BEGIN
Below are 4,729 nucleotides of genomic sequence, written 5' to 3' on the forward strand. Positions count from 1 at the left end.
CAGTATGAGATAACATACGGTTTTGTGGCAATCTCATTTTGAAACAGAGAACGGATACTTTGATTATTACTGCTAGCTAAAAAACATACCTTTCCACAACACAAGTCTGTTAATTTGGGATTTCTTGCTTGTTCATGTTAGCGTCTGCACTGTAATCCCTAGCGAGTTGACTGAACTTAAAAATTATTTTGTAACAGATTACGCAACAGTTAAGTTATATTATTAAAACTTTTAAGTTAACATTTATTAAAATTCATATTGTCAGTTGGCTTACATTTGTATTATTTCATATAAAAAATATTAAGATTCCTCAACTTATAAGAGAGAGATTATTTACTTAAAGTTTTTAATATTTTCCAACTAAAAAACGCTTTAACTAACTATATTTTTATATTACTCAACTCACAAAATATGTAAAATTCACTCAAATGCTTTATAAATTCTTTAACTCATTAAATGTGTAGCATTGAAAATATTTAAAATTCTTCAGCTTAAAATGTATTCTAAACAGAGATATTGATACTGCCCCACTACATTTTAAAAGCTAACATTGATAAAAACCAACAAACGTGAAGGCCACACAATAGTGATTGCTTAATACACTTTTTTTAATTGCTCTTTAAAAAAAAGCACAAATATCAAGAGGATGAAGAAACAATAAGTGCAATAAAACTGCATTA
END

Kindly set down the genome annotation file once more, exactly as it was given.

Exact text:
Below are 4,729 nucleotides of genomic sequence, written 5' to 3' on the forward strand. Positions count from 1 at the left end.
CAGTATGAGATAACATACGGTTTTGTGGCAATCTCATTTTGAAACAGAGAACGGATACTTTGATTATTACTGCTAGCTAAAAAACATACCTTTCCACAACACAAGTCTGTTAATTTGGGATTTCTTGCTTGTTCATGTTAGCGTCTGCACTGTAATCCCTAGCGAGTTGACTGAACTTAAAAATTATTTTGTAACAGATTACGCAACAGTTAAGTTATATTATTAAAACTTTTAAGTTAACATTTATTAAAATTCATATTGTCAGTTGGCTTACATTTGTATTATTTCATATAAAAAATATTAAGATTCCTCAACTTATAAGAGAGAGATTATTTACTTAAAGTTTTTAATATTTTCCAACTAAAAAACGCTTTAACTAACTATATTTTTATATTACTCAACTCACAAAATATGTAAAATTCACTCAAATGCTTTATAAATTCTTTAACTCATTAAATGTGTAGCATTGAAAATATTTAAAATTCTTCAGCTTAAAATGTATTCTAAACAGAGATATTGATACTGCCCCACTACATTTTAAAAGCTAACATTGATAAAAACCAACAAACGTGAAGGCCACACAATAGTGATTGCTTAATACACTTTTTTTAATTGCTCTTTAAAAAAAAGCACAAATATCAAGAGGATGAAGAAACAATAAGTGCAATAAAACTGCATTA